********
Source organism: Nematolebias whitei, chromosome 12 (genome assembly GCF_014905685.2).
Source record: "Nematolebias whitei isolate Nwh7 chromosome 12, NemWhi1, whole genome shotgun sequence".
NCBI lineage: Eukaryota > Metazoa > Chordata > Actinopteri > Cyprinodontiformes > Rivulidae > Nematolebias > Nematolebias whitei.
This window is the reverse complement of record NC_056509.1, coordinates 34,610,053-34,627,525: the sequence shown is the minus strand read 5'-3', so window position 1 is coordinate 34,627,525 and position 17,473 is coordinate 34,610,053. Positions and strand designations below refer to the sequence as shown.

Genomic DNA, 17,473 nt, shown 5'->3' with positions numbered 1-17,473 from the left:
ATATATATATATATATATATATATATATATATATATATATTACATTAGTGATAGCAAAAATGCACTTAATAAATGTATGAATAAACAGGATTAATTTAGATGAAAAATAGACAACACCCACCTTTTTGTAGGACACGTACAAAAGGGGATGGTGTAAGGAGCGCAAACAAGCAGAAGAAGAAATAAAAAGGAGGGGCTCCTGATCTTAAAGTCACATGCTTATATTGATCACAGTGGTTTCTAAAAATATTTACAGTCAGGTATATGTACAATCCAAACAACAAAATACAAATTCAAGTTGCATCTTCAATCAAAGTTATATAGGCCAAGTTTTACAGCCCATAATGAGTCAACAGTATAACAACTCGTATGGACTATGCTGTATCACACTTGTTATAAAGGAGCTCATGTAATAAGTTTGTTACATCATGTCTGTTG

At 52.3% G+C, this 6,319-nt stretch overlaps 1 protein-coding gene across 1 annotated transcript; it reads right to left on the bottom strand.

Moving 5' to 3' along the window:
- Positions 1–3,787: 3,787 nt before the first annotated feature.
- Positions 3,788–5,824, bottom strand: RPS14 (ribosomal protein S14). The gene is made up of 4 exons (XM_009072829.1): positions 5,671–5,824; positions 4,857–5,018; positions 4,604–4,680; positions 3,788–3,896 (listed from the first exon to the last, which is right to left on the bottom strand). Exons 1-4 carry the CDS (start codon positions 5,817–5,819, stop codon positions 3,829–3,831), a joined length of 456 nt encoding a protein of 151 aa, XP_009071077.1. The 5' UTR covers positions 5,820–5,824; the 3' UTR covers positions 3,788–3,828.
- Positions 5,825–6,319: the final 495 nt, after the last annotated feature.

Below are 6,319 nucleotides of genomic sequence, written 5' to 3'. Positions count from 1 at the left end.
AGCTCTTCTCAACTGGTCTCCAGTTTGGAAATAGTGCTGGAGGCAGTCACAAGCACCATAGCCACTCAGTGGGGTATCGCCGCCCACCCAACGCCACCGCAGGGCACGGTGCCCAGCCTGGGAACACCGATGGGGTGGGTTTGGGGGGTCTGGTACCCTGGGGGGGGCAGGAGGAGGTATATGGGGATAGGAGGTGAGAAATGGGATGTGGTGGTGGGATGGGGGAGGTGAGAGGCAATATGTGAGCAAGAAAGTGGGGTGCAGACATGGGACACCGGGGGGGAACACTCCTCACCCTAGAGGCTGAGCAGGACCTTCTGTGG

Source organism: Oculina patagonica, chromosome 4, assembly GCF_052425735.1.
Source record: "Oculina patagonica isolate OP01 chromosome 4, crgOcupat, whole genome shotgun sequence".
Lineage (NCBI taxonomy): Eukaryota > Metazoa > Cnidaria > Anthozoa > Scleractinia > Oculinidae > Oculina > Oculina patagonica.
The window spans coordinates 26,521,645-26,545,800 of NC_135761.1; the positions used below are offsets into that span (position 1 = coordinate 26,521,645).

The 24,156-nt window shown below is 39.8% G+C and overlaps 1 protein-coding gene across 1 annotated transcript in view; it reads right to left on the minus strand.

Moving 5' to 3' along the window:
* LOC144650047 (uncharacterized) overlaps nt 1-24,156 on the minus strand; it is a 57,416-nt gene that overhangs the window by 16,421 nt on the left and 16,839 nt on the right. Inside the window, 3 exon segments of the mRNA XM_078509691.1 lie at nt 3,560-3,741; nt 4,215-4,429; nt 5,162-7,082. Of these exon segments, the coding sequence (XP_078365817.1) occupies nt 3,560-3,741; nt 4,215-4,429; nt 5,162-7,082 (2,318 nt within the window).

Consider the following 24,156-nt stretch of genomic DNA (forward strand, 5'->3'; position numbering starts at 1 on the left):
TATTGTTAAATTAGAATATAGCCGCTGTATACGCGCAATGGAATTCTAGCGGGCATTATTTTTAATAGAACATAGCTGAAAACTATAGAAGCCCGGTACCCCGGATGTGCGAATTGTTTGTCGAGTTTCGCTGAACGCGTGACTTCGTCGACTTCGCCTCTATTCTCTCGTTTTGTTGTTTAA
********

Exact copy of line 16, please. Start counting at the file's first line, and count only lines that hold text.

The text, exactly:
Lineage (NCBI taxonomy): Eukaryota > Metazoa > Cnidaria > Anthozoa > Scleractinia > Oculinidae > Oculina > Oculina patagonica.